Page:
The real estate development in Hong Kong operates on the basis of heavily manipulated, embellished information about residential property on sale. Although some moderation measures have been initiated recently in response to apparent absurdities, the principal operation mechanisms of the market remain intact. Housing as a commodity is judged according to two criteria: saleable area and mediated image. As a consequence, the desirability of living space is not created by its architectural qualities, but by the image through which it is advertised and by which its exorbitant market value is testified. Theming and advertising per se are not specific to Hong Kong’s housing market, but Hong Kong’s unique political and economic constitution has created a monopoly of developers with the power to invent trends and demands which impact the urban landscape and the compositional logic of typologies. The image mediated by promotional materials, as well as by the building itself in the form of thematic zones, surfaces, and services, creates the background for a reconstituted lifestyle, which stands vis-à-vis a predominating standard design for the apartments. Private residential buildings in Hong Kong have become the prime example for simulation. This study examines the status of design between the poles of the provision of housing and the mechanisms of the market, from the perspective of image creation and consumption. It investigates processes of advertisement and purchase in the property market, as well as the elements which constitute the image of space on sale. These processes are juxtaposed with the actual built reality, the “estate”, and the parameters that shape it. The study’s findings help locate the cultural and financial forces of urban transformation in Hong Kong, and reveal some of the underlying values which constitute design culture.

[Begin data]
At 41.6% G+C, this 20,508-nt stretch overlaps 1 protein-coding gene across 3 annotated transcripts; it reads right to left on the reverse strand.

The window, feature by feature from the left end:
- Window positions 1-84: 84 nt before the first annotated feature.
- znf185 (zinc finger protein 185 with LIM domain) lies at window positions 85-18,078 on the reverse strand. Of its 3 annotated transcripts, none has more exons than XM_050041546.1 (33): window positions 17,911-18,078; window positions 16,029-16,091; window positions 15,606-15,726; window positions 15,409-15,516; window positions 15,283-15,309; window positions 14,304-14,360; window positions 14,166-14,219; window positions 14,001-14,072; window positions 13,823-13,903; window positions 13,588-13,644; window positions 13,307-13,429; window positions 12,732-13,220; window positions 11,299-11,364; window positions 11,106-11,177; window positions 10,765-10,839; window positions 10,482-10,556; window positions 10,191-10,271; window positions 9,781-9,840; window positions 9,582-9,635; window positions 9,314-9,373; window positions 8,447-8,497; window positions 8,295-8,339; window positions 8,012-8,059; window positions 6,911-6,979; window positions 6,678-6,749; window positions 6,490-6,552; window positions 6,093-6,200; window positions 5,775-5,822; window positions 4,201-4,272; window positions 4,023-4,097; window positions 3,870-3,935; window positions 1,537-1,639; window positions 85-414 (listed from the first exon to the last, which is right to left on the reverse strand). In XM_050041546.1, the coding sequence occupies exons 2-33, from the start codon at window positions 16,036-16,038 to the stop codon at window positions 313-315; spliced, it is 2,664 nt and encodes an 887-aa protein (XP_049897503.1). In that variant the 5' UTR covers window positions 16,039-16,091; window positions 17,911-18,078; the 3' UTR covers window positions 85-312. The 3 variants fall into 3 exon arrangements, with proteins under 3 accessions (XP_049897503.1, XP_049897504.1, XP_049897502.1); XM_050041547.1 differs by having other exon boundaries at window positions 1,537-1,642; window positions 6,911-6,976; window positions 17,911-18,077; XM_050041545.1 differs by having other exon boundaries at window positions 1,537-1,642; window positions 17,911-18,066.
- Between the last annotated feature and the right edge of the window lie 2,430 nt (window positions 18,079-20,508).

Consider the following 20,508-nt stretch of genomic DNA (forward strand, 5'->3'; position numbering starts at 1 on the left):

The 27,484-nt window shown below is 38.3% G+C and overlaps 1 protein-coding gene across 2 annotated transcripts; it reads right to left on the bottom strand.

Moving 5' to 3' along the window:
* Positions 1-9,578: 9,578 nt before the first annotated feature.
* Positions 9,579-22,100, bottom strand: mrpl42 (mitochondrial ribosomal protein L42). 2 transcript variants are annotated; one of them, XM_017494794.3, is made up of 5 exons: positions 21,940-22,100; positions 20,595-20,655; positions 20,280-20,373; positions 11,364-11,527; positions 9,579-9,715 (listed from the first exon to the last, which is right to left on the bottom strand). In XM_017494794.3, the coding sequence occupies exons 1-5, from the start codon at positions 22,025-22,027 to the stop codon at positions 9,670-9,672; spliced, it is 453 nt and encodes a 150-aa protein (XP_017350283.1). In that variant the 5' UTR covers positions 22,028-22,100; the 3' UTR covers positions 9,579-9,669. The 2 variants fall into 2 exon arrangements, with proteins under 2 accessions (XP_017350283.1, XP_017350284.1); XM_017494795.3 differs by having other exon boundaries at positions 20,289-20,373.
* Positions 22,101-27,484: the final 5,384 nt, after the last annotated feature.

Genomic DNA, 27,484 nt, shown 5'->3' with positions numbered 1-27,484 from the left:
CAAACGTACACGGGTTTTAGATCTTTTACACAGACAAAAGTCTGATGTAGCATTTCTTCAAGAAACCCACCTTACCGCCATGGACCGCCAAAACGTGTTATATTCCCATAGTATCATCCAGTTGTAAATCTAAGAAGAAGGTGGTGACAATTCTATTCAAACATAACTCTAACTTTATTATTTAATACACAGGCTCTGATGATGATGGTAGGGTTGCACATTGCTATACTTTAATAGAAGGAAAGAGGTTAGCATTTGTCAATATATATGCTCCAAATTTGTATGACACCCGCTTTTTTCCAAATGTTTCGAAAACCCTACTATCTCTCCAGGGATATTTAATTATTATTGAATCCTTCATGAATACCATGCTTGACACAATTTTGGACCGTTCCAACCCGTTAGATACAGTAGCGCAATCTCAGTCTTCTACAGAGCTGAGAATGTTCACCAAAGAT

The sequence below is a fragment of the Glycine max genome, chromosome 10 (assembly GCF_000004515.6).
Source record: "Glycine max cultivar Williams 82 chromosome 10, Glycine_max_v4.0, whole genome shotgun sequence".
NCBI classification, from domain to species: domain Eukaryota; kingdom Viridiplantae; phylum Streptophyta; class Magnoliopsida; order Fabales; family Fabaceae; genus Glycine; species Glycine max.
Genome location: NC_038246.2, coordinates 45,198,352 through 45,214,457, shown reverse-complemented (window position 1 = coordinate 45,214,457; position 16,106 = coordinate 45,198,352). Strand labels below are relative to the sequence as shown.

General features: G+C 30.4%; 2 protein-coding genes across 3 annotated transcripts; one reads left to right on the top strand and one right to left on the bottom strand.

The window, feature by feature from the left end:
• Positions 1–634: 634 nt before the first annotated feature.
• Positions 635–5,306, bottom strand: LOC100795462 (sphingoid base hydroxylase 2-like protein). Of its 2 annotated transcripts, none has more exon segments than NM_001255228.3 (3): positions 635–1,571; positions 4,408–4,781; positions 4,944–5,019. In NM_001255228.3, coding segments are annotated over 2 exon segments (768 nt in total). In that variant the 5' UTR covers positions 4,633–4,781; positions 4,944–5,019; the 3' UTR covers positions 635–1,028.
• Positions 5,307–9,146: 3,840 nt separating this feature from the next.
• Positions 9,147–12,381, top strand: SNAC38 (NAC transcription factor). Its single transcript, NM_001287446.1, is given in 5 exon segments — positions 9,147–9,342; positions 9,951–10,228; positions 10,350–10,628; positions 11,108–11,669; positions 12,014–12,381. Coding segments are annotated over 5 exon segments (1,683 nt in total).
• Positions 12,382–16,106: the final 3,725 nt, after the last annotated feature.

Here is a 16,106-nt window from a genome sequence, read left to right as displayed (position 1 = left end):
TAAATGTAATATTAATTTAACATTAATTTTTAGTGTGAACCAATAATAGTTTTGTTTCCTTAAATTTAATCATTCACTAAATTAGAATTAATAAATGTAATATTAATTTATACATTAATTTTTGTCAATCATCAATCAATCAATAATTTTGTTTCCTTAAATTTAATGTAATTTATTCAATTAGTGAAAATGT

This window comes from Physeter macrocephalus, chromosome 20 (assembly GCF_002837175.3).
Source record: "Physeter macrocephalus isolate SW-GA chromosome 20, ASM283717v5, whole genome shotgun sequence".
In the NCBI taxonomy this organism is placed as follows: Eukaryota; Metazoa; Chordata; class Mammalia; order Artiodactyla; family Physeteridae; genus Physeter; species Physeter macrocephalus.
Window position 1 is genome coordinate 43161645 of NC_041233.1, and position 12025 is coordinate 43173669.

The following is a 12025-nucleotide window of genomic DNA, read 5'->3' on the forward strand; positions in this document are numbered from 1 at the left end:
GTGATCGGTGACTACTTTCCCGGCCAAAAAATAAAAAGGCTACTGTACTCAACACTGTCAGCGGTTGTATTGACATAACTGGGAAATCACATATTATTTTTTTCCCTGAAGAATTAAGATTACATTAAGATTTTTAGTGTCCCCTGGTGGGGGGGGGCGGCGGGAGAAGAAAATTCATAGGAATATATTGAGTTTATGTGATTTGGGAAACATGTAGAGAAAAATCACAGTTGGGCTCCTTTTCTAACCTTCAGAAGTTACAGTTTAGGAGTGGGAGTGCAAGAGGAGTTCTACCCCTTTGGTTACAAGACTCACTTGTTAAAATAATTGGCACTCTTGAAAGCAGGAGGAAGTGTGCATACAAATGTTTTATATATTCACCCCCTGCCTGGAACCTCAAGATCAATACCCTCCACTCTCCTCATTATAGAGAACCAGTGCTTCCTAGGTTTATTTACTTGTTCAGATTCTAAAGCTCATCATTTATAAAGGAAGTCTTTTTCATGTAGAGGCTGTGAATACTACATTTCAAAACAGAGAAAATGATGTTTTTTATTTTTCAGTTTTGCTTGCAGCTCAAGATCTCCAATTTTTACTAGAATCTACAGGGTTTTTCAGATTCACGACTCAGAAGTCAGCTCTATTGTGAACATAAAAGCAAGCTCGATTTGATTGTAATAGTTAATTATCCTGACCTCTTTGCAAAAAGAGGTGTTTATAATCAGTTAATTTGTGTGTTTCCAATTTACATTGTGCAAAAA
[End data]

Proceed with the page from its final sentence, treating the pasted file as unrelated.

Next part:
|Keywords:||Design Culture, Simulation, Theming, Housing, Architecture, Private Residential Developments, Real Estate Market, Hong Kong|
Assistant Professor, School of Architecture, Chinese University of Hong Kong, Hong Kong, Hong Kong